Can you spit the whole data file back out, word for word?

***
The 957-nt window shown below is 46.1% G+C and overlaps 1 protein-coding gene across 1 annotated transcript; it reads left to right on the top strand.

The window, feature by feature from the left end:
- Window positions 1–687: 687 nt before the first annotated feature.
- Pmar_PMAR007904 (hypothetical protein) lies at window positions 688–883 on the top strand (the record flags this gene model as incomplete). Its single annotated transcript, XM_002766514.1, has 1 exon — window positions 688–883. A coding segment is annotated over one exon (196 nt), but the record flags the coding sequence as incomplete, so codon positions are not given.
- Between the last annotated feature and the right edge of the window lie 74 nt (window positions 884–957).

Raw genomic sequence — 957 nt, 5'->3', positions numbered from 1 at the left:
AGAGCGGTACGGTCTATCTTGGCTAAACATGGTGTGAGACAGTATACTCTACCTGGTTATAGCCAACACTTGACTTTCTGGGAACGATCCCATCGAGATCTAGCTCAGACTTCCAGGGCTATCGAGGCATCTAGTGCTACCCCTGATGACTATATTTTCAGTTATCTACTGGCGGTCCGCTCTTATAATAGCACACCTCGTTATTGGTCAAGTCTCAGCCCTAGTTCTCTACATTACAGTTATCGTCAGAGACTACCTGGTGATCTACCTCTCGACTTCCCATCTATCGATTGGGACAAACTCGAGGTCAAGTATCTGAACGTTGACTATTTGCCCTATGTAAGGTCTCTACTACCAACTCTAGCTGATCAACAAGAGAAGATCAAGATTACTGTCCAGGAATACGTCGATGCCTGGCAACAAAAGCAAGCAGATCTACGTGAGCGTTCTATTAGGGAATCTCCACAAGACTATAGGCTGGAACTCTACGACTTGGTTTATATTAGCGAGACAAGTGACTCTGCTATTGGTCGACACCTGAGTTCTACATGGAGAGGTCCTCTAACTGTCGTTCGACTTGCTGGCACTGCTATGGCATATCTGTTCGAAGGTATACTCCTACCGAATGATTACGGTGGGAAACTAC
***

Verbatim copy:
The 957-nt window shown below is 46.1% G+C and overlaps 1 protein-coding gene across 1 annotated transcript; it reads left to right on the top strand.

The window, feature by feature from the left end:
- Window positions 1–687: 687 nt before the first annotated feature.
- Pmar_PMAR007904 (hypothetical protein) lies at window positions 688–883 on the top strand (the record flags this gene model as incomplete). Its single annotated transcript, XM_002766514.1, has 1 exon — window positions 688–883. A coding segment is annotated over one exon (196 nt), but the record flags the coding sequence as incomplete, so codon positions are not given.
- Between the last annotated feature and the right edge of the window lie 74 nt (window positions 884–957).

Raw genomic sequence — 957 nt, 5'->3', positions numbered from 1 at the left:
AGAGCGGTACGGTCTATCTTGGCTAAACATGGTGTGAGACAGTATACTCTACCTGGTTATAGCCAACACTTGACTTTCTGGGAACGATCCCATCGAGATCTAGCTCAGACTTCCAGGGCTATCGAGGCATCTAGTGCTACCCCTGATGACTATATTTTCAGTTATCTACTGGCGGTCCGCTCTTATAATAGCACACCTCGTTATTGGTCAAGTCTCAGCCCTAGTTCTCTACATTACAGTTATCGTCAGAGACTACCTGGTGATCTACCTCTCGACTTCCCATCTATCGATTGGGACAAACTCGAGGTCAAGTATCTGAACGTTGACTATTTGCCCTATGTAAGGTCTCTACTACCAACTCTAGCTGATCAACAAGAGAAGATCAAGATTACTGTCCAGGAATACGTCGATGCCTGGCAACAAAAGCAAGCAGATCTACGTGAGCGTTCTATTAGGGAATCTCCACAAGACTATAGGCTGGAACTCTACGACTTGGTTTATATTAGCGAGACAAGTGACTCTGCTATTGGTCGACACCTGAGTTCTACATGGAGAGGTCCTCTAACTGTCGTTCGACTTGCTGGCACTGCTATGGCATATCTGTTCGAAGGTATACTCCTACCGAATGATTACGGTGGGAAACTAC